Anglo-Australian company uses its corporate advisors for ‘independent’ investigation
“Perception will be shaped by the quality of the report when it is published” – BHP spokesman on “independent” investigation
Anglo-Australian mining giant BHP Billiton faces fresh criticism for its part in Brazil’s worst environmental disaster by commissioning an investigation that “cannot be considered independent”.
BHP and its Brazilian partner, Vale, ordered an American law firm to conduct the “independent” investigation into why a dam burst at their Samarco iron-ore mine last November, sending a huge wave of mud and waste-water through villages and killing 19 people.
But Exaro can reveal that the law firm, Cleary Gottlieb Steen & Hamilton, has close commercial links to BHP and Vale by acting as corporate advisors to each on big financial deals.
Ricardo Baitelo, leader of the climate and energy team at Greenpeace Brazil, raised doubts about the impartiality of the investigation. He told Exaro: “Greenpeace Brazil is critical of the choice of Cleary Gottlieb to co-ordinate investigations regarding the Samarco/BHP accident.
“Since the law firm has worked in several initiatives with BHP in the past – both in corporate and litigation matters – the investigation cannot be considered independent.”
The choice of the law firm for the investigation threatens to add to BHP’s and Vale’s problems over the catastrophe at Samarco’s open-caste mine in the south-eastern state of Minas Gerais. The death toll included 14 workers at the mine.
The collapse of a dam filled with mine-waste – and partial breach of a second with waste-water – sent 32 million cubic metres of mud and slurry downstream into many villages, town and cities.
The deadly wave of waste then surged into the Rio Doce (‘Sweet River’), destroying flora and fauna for some 500 miles.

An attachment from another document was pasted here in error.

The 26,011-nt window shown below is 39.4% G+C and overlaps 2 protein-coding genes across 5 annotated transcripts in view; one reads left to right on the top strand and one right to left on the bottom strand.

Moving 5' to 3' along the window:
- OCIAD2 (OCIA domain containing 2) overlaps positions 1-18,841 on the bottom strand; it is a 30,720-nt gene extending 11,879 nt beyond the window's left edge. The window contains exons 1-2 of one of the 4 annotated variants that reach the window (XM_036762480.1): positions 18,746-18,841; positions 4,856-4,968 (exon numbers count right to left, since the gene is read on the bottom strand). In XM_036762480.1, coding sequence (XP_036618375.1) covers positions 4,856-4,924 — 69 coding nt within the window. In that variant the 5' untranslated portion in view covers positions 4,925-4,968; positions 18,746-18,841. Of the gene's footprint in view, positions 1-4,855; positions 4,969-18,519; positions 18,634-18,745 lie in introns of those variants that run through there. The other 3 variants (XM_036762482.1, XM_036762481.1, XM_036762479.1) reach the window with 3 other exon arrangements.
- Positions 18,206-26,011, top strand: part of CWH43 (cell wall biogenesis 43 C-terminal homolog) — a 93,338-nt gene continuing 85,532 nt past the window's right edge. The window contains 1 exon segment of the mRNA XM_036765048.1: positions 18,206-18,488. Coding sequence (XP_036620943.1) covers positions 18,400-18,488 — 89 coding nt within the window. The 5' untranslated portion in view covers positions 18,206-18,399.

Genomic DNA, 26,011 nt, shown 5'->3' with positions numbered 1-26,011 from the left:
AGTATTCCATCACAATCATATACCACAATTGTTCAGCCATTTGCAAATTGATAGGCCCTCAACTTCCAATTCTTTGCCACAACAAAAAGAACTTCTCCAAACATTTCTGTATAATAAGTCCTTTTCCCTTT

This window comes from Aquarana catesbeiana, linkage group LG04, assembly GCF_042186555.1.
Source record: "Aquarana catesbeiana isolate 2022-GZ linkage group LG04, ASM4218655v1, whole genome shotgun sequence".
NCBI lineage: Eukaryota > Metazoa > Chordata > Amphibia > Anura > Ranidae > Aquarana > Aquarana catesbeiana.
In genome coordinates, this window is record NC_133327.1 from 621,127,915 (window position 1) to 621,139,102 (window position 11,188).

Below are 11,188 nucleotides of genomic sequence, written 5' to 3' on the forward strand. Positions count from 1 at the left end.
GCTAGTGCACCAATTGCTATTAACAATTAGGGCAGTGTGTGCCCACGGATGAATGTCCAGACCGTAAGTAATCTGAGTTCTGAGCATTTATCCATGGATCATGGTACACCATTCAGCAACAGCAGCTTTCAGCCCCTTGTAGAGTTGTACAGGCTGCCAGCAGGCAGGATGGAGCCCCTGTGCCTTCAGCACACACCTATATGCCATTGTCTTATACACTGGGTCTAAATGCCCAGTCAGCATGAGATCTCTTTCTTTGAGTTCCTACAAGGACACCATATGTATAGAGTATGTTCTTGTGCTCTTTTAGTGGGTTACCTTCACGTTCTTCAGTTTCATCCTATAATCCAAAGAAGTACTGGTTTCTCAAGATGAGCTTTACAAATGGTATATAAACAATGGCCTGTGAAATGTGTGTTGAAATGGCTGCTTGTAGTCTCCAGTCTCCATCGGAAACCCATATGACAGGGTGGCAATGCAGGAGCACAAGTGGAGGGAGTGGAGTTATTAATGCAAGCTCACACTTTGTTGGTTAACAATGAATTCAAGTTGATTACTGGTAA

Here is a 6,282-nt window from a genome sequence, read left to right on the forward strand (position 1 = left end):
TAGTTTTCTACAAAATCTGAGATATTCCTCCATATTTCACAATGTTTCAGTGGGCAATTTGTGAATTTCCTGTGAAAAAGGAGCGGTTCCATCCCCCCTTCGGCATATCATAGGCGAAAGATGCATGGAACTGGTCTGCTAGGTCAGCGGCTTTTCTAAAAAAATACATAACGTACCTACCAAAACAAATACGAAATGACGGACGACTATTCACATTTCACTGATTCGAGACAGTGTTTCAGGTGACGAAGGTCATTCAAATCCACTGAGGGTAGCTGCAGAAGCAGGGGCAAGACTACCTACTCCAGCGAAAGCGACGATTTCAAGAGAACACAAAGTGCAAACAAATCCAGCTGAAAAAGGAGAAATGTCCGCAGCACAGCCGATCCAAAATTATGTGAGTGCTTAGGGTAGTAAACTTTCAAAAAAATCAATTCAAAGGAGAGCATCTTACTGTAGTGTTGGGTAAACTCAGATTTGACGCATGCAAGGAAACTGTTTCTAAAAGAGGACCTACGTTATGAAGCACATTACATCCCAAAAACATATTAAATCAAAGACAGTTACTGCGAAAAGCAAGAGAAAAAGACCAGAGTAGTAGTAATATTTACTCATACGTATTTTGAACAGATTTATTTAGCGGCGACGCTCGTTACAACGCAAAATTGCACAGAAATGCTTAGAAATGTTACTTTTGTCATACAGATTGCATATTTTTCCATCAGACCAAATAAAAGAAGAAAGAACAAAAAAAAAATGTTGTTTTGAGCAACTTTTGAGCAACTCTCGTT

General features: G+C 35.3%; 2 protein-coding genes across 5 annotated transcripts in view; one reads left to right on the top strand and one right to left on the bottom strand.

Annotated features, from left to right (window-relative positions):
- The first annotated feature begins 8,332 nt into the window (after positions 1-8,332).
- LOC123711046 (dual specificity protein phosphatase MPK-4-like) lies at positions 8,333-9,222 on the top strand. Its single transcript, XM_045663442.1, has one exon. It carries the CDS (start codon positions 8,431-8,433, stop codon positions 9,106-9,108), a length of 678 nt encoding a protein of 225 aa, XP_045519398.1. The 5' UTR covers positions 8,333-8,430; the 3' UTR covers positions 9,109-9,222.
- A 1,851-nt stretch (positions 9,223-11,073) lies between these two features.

The sludge reached the Atlantic Ocean 17 days later, devastating beaches and killing sea life.
The country’s president, Dilma Rousseff, dubbed it Brazil’s “worst environmental disaster”, comparing it to BP’s oil spill in the Gulf of Mexico in 2010.
Brazilian police in February formally accused Samarco’s chief executive, Ricardo Vescovi, and five other mine employees of “qualified homicide”, the equivalent of involuntary manslaughter in the UK. A police report alleged that Samarco disregarded safety regulations by overloading the dam of mine waste.
Samarco has rejected the accusations as “misguided”.
BHP, which is listed on stock exchanges in London and Australia, and owns Samarco joint-equally with Vale, said in a statement at the time that these “serious allegations” would “need to be fully considered.”
It continued: “Following the accident, BHP Billiton and Vale commissioned an independent external investigation into the accident. This investigation involves a panel of pre-eminent geotechnical experts supported by international law firm Cleary Gottlieb.
“Until it is completed, we will not speculate about the cause, or causes, or talk about what may or may not have contributed to the failure of the dam.”
However, BHP did not comment on the fact that Cleary Gottlieb, which is based in New York, had worked as corporate advisors to it and its partner, Vale.
In 2010, the law firm advised BHP in its unsuccessful, hostile $40 billion bid for Potash Corporation, the fertilizer manufacturer of Canada.
It advised BHP in its 2013 sale of the Pinto Valley copper mine in Arizona for $650 million.
And it acted for BHP in last year’s demerger of “non-core assets” to a new metals and mining company, South32.
It also represented Vale in 2006 in one of the “deals of the quarter century” when it bought Canada’s Inco, the nickel producer, for $19 billion.
One of the five lawyers chosen to organise the investigation, Francisco Cestero, based in Sao Paulo, assisted Vale in its $12 billion equity offering and listing in Paris in 2008.
Another, Jeffrey Lewis, in New York, advised Vale on its $3.8 billion purchase in 2010 of the fertilizer-nutrients operations in Brazil of US-based Bunge.
Asked about the apparent lack of impartiality, a BHP spokesman told Exaro: “Perception will be shaped by the quality of the report when it is published.”
Vale said simply: “Vale declines comment.”
Cleary Gottlieb did not respond to repeated requests for comment, and neither did Cestero nor Lewis.
Meanwhile, Samarco and its joint owners last month agreed with Brazilian authorities to pay up to $2.3 billion over six years for clean-up work and compensation for environmental damage and to help the several hundred families who have been displaced.